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Viv Schwarz (interviewed here and here)

Good question.

I draw my characters without worrying too much beyond a simple set of rules about their individual proportions, concentrating more on their stance and expression. Then I check all the drawings, comparing them carefully and correct them in Photoshop where they are too far off.

I allow myself some room for variation because my characters tend to be a bit amorphous, their whole shape changes with emotion and their features wander a bit – that’s what I’ve observed happens in animals where feathers, fur or loose skin allow for a lot more expressive shape shifting. I am allowing that for my human characters to some extent as well because I think it reads just fine. I’m also making all the characters in any given story look quite different so that they are easy to recognise even if their shape varies a bit.

I couldn’t keep the faces completely consistent anyway because I myself can’t recognise real people by their features and have to memorise their voice, smell, stance, hairstyle and so on instead. I think that actually helps my drawing more than it hinders.

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Glyn Dillon (Interview here)

I try and learn the ‘ingredients’ that make up a characters face, & the position & proportion of those ingredients, sometimes it takes a while for them to settle, which is why often a character will look one way at the beginning of a project and quite different by the end.
If you do enough ‘pre-production’ work, character sketches, drawings where you’re trying to learn the ‘map’ of the face, then that effect should be somewhat diminished. But it’s still likely that your characters will change & evolve. Even seemingly simple characters like Homer Simpson have gone through changes… the basic ingredients are all there but the positions and proportions have changed slightly over time.
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When I did Nao, I didn’t want her to remain the same throughout the book, I wanted her to look like she’d ‘evolved’ in terms of varying clothes, hairstyles and ageing slightly. So I tried not only to have a consistency to the ingredients of her face but also to have a consistency to her expressions. I tried to give her a recognisable smile that I could repeat, so that even if her hair style had changed, she would be recognisable by her tight lipped smile.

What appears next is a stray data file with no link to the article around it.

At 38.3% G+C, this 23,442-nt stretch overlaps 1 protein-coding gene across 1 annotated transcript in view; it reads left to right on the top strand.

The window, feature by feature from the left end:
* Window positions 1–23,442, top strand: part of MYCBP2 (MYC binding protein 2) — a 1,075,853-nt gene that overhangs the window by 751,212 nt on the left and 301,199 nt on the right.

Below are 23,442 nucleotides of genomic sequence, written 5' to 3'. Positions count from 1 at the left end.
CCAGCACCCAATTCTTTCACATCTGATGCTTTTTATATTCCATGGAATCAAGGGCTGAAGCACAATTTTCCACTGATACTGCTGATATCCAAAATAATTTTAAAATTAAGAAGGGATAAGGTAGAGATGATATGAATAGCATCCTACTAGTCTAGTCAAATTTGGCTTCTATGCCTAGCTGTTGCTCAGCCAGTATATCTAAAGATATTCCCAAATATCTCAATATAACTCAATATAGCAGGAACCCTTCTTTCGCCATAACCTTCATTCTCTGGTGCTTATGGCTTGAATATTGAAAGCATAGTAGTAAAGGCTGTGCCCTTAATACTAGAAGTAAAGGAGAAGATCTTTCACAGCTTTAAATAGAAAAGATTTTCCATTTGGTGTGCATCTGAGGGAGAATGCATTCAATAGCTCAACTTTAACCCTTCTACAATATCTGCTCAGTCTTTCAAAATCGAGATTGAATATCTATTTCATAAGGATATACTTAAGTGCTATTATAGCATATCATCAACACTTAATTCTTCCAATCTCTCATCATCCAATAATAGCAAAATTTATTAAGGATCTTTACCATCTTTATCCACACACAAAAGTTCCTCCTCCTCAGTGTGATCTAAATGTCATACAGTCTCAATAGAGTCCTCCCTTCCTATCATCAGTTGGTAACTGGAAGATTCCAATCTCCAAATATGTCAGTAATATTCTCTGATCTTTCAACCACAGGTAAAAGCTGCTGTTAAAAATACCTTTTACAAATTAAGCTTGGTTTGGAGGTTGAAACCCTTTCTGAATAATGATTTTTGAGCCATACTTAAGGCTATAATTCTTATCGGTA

I can understand why it’s a FAQ because it is one of the hardest things to pull off. I look at pages of Nao where I think she looks different from panel to panel, (the one where she’s putting on her make-up springs to mind) but over the book as a whole I don’t think it’s too bad.
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Sarah Glidden (Interview here)
Its hard to keep characters consistent, especially if you’re style is still evolving over time and you’re working on a long project. I have it a little bit easier because my characters are pretty simple, differentiated mostly by their hairstyles/hair color and clothing. Really, if you just looked at their faces, they don’t look the same from panel to panel, but I do my best to make sure you always know who is who.
What is most important to me is that each character comes across as an individual. Part of that means that I am very careful about how each character “acts”: their body language, their facial expressions, whether make eye contact when they talk to someone else, all of these things are less noticeable from panel to panel if you’re just flipping through the comic, but its all very considered.